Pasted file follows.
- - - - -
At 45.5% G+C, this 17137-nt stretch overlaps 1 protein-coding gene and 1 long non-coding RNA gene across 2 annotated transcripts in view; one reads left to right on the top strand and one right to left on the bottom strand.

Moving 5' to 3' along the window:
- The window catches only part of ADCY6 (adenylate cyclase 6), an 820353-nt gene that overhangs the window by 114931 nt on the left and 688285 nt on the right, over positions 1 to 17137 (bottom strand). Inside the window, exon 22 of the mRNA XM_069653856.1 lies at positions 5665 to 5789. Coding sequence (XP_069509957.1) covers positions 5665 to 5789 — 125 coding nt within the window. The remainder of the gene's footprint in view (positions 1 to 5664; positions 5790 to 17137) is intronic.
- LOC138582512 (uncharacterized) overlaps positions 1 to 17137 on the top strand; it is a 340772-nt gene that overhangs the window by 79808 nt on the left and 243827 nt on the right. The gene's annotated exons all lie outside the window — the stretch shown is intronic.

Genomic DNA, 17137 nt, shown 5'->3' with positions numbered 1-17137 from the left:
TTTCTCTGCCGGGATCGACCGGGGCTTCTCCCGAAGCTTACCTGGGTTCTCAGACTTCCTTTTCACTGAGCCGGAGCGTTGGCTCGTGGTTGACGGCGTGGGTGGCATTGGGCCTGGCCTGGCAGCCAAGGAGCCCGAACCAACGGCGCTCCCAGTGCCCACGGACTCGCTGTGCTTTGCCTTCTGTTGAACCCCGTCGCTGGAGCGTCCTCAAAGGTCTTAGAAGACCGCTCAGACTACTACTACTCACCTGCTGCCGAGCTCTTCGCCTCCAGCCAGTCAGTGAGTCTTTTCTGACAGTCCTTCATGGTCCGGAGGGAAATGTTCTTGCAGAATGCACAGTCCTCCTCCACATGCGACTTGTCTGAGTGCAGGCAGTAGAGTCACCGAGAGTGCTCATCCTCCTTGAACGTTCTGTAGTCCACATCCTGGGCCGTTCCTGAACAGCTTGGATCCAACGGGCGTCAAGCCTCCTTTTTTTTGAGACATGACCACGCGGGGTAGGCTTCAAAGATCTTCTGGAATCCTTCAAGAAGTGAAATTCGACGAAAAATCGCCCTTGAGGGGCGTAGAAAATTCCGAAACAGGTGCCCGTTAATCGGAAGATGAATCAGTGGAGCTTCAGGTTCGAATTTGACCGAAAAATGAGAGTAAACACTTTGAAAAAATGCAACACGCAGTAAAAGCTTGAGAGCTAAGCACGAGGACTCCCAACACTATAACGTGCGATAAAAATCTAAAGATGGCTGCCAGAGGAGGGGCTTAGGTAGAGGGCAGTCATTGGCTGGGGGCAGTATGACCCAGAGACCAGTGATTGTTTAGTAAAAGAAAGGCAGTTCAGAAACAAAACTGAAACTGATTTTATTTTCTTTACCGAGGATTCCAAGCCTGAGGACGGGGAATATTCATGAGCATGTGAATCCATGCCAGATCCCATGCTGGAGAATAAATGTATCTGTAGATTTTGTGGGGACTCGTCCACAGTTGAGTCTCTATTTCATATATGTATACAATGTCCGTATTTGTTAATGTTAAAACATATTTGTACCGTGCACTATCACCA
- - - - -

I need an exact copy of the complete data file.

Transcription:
At 45.5% G+C, this 17137-nt stretch overlaps 1 protein-coding gene and 1 long non-coding RNA gene across 2 annotated transcripts in view; one reads left to right on the top strand and one right to left on the bottom strand.

Moving 5' to 3' along the window:
- The window catches only part of ADCY6 (adenylate cyclase 6), an 820353-nt gene that overhangs the window by 114931 nt on the left and 688285 nt on the right, over positions 1 to 17137 (bottom strand). Inside the window, exon 22 of the mRNA XM_069653856.1 lies at positions 5665 to 5789. Coding sequence (XP_069509957.1) covers positions 5665 to 5789 — 125 coding nt within the window. The remainder of the gene's footprint in view (positions 1 to 5664; positions 5790 to 17137) is intronic.
- LOC138582512 (uncharacterized) overlaps positions 1 to 17137 on the top strand; it is a 340772-nt gene that overhangs the window by 79808 nt on the left and 243827 nt on the right. The gene's annotated exons all lie outside the window — the stretch shown is intronic.

Genomic DNA, 17137 nt, shown 5'->3' with positions numbered 1-17137 from the left:
TTTCTCTGCCGGGATCGACCGGGGCTTCTCCCGAAGCTTACCTGGGTTCTCAGACTTCCTTTTCACTGAGCCGGAGCGTTGGCTCGTGGTTGACGGCGTGGGTGGCATTGGGCCTGGCCTGGCAGCCAAGGAGCCCGAACCAACGGCGCTCCCAGTGCCCACGGACTCGCTGTGCTTTGCCTTCTGTTGAACCCCGTCGCTGGAGCGTCCTCAAAGGTCTTAGAAGACCGCTCAGACTACTACTACTCACCTGCTGCCGAGCTCTTCGCCTCCAGCCAGTCAGTGAGTCTTTTCTGACAGTCCTTCATGGTCCGGAGGGAAATGTTCTTGCAGAATGCACAGTCCTCCTCCACATGCGACTTGTCTGAGTGCAGGCAGTAGAGTCACCGAGAGTGCTCATCCTCCTTGAACGTTCTGTAGTCCACATCCTGGGCCGTTCCTGAACAGCTTGGATCCAACGGGCGTCAAGCCTCCTTTTTTTTGAGACATGACCACGCGGGGTAGGCTTCAAAGATCTTCTGGAATCCTTCAAGAAGTGAAATTCGACGAAAAATCGCCCTTGAGGGGCGTAGAAAATTCCGAAACAGGTGCCCGTTAATCGGAAGATGAATCAGTGGAGCTTCAGGTTCGAATTTGACCGAAAAATGAGAGTAAACACTTTGAAAAAATGCAACACGCAGTAAAAGCTTGAGAGCTAAGCACGAGGACTCCCAACACTATAACGTGCGATAAAAATCTAAAGATGGCTGCCAGAGGAGGGGCTTAGGTAGAGGGCAGTCATTGGCTGGGGGCAGTATGACCCAGAGACCAGTGATTGTTTAGTAAAAGAAAGGCAGTTCAGAAACAAAACTGAAACTGATTTTATTTTCTTTACCGAGGATTCCAAGCCTGAGGACGGGGAATATTCATGAGCATGTGAATCCATGCCAGATCCCATGCTGGAGAATAAATGTATCTGTAGATTTTGTGGGGACTCGTCCACAGTTGAGTCTCTATTTCATATATGTATACAATGTCCGTATTTGTTAATGTTAAAACATATTTGTACCGTGCACTATCACCA